There has been plenty of churn in personnel in midfield, as Arsene continues to struggle to find a long term partnership in the engine room. But upfront, the manager´s machinations are borne more out of particularity. All of which tells you that he is keeping a seat warm for an external solution that he does not currently have.

If Arsenal are genuinely offering some of the sums touted for Mbappe, that constitutes virtually all of the club´s available budget for this summer, which tells you how seriously he regards the procurement of a world class striker. From here, he would probably be willing to fund additional purchases through existing player sales.

I have long held the belief that what Arsenal truly lack is a secondary playmaker. Basically, a more established and senior version of Alex Iwobi. The Gunners are a dysfunctional team without this kind of player and, browsing at the market, I think a top class creator is a more realistic notion than a top class goalscorer.

A centre forward would not fix any of the team´s more functional issues, but I think Wenger believes, not unreasonably, he can shortcut some of those problems with a talisman. Generally, the Gunners rarely struggle to create chances, even if it can be a bit of a slog on occasion. Arsenal´s 2011-12 team was held together with string and prit stick and its principal creator was Alex Song.

But Robin van Persie´s ruthless streak in front of goal minimised those structural problems. Arsene has opted for shared responsibility in the scoring stakes since then- a move probably borne out of necessity. However, I think the manager is looking to hit the sweet spot of having a genuine talisman that does not cause his teammates to hunker in his scoring shade.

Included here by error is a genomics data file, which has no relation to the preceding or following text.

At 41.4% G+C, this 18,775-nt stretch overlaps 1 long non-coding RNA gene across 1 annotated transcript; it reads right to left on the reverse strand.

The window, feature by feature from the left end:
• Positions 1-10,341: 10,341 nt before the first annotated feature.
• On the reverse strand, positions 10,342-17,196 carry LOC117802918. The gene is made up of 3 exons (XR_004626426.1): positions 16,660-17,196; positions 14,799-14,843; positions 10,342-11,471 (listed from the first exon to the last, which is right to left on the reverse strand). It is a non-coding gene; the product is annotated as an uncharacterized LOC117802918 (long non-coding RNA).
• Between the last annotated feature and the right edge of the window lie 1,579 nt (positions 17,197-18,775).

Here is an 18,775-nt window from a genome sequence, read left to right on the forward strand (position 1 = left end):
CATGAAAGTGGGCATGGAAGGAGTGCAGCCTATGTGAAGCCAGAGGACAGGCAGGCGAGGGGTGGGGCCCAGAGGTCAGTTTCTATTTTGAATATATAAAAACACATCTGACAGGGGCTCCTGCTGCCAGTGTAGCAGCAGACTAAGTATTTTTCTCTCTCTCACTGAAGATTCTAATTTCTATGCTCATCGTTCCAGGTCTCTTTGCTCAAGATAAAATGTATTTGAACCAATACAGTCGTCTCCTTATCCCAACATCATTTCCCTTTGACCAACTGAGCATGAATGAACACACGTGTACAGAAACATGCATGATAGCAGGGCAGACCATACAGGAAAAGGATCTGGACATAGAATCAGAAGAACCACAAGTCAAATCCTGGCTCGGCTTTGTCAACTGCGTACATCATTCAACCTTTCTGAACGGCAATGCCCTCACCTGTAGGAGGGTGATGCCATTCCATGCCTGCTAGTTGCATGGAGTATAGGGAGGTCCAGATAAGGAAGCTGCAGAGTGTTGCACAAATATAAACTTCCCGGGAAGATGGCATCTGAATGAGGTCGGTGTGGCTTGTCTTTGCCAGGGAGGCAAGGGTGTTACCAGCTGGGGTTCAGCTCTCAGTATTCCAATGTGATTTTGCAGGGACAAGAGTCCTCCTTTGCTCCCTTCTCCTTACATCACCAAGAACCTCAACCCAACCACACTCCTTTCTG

Arsenal became too reliant on van Persie as they were once too reliant on Ian Wright. Loathe as I am to constantly hark back to the Invincibles era, the manager will want to recreate what he had with Thierry Henry. A 30 goal a season striker that allowed room for the likes of Freddie Ljungberg, Robert Pires and Sylvain Wiltord to flourish.

This is why mobility is a key ingredient in Wenger´s genie striker. Giroud is more reliable in front of goal than Welbeck and Arsene seems to have a bit of a soft spot for the Frenchman. But there is little doubt that the team functions more smoothly with Welbeck upfront. Movement is crucial not just so Striker X can sniff out chances for himself, but so his teammates can creep into the area unnoticed.